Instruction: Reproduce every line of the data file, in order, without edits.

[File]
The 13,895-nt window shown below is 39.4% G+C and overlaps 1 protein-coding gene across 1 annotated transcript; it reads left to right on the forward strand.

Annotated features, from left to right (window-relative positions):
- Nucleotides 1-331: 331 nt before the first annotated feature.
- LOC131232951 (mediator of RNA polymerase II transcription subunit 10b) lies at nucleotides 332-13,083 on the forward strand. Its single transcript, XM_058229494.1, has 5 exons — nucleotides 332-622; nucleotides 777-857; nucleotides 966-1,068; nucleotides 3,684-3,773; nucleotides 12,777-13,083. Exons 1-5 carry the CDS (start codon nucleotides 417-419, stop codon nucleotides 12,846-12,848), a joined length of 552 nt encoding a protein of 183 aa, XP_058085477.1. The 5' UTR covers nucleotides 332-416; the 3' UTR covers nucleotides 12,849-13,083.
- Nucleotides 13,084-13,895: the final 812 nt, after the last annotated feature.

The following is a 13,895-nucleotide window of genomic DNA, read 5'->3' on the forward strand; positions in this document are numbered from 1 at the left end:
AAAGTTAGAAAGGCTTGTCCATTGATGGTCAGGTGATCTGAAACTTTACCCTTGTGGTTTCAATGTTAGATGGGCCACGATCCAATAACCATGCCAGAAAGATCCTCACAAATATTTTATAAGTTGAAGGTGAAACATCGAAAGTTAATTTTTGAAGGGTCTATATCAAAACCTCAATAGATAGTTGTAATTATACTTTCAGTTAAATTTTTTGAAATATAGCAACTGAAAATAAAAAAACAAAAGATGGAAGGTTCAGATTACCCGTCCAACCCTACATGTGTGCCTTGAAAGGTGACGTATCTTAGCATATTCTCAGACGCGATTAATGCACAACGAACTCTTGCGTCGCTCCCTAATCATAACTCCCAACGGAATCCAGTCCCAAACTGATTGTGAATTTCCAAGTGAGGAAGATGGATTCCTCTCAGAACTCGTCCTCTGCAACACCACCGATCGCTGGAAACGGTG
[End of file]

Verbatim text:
The 13,895-nt window shown below is 39.4% G+C and overlaps 1 protein-coding gene across 1 annotated transcript; it reads left to right on the forward strand.

Annotated features, from left to right (window-relative positions):
- Nucleotides 1-331: 331 nt before the first annotated feature.
- LOC131232951 (mediator of RNA polymerase II transcription subunit 10b) lies at nucleotides 332-13,083 on the forward strand. Its single transcript, XM_058229494.1, has 5 exons — nucleotides 332-622; nucleotides 777-857; nucleotides 966-1,068; nucleotides 3,684-3,773; nucleotides 12,777-13,083. Exons 1-5 carry the CDS (start codon nucleotides 417-419, stop codon nucleotides 12,846-12,848), a joined length of 552 nt encoding a protein of 183 aa, XP_058085477.1. The 5' UTR covers nucleotides 332-416; the 3' UTR covers nucleotides 12,849-13,083.
- Nucleotides 13,084-13,895: the final 812 nt, after the last annotated feature.

The following is a 13,895-nucleotide window of genomic DNA, read 5'->3' on the forward strand; positions in this document are numbered from 1 at the left end:
AAAGTTAGAAAGGCTTGTCCATTGATGGTCAGGTGATCTGAAACTTTACCCTTGTGGTTTCAATGTTAGATGGGCCACGATCCAATAACCATGCCAGAAAGATCCTCACAAATATTTTATAAGTTGAAGGTGAAACATCGAAAGTTAATTTTTGAAGGGTCTATATCAAAACCTCAATAGATAGTTGTAATTATACTTTCAGTTAAATTTTTTGAAATATAGCAACTGAAAATAAAAAAACAAAAGATGGAAGGTTCAGATTACCCGTCCAACCCTACATGTGTGCCTTGAAAGGTGACGTATCTTAGCATATTCTCAGACGCGATTAATGCACAACGAACTCTTGCGTCGCTCCCTAATCATAACTCCCAACGGAATCCAGTCCCAAACTGATTGTGAATTTCCAAGTGAGGAAGATGGATTCCTCTCAGAACTCGTCCTCTGCAACACCACCGATCGCTGGAAACGGTG